It may sound trivial, but it takes little time to note the tools on security belts. Their tools and training determine their response.
For example, many unarmed security officers carry handcuffs and pepper spray. An unarmed security officer's ability to neutralize a threat would be limited and likely reliant on swift police notification and response in an active shooter situation. Their training may vary, and they'll respond as they've trained—all the more reason to speak up so they can activate sooner than later.
Directional awareness can be challenging to maintain indoors, especially in places with multiple hallways and turns like hotels or shopping malls. It’s easy to become disoriented after climbing escalators while shopping or searching for a room number.
Awareness of exterior locations involves remembering where you’re parked or having a general idea of how to get back to your mode of transportation.
For example, when you arrive at a hotel, you might be in a hurry to check in and get to your room to relax or plan a meal. Instead, it would be best if you took the time to get your bearings. Many hotels provide maps at check-in, and many have maps mounted on the inside of the rooms.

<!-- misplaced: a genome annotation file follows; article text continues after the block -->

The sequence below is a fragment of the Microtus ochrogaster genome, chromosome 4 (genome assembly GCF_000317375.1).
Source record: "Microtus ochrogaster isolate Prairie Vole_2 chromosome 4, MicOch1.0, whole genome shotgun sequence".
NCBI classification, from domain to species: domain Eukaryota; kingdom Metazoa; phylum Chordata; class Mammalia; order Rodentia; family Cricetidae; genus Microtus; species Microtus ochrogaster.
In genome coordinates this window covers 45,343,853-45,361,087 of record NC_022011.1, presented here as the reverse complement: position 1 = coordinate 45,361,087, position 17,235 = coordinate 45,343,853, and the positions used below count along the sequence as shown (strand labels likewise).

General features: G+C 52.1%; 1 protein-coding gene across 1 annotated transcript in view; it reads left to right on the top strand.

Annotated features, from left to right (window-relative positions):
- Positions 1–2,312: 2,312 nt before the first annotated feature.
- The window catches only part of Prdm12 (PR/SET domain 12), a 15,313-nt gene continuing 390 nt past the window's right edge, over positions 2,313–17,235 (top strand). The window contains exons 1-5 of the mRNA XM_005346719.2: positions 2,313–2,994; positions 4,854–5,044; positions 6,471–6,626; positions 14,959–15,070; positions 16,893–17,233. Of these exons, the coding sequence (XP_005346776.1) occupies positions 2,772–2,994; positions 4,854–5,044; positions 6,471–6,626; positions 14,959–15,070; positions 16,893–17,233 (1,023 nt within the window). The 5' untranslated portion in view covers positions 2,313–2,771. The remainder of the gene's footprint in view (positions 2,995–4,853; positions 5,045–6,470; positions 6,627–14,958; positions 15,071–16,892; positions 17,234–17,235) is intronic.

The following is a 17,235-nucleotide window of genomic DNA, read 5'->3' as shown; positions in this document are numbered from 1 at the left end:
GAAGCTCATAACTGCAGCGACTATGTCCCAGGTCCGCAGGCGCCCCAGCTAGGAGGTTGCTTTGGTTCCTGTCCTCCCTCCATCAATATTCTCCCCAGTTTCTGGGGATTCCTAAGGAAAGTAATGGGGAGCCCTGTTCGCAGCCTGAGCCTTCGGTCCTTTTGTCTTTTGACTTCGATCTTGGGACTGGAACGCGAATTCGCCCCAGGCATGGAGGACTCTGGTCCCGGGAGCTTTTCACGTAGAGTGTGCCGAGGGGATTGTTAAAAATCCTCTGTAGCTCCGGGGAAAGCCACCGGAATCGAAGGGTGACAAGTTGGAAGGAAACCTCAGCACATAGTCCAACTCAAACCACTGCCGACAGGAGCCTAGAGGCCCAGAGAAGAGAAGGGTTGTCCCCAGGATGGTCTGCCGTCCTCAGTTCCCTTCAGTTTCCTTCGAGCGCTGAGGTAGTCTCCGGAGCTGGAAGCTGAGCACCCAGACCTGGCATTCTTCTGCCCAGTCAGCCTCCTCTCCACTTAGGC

Chances are the hotel has elevators. However, as convenient as an elevator might be, they are not reliable in an emergency. Power outages, emergency shutdowns, or other malfunctions could quickly take an elevator out of commission. As you familiarize yourself with the hotel’s layout, note the stairwell nearest your room.
Secret Service agents walk hotel stairwells when they're preparing security plans to know if the stairwells have roof access as well as street or outdoor access. If the stairs closest to your room have outside access, know your vehicle's direction and general surroundings from this stairwell exit.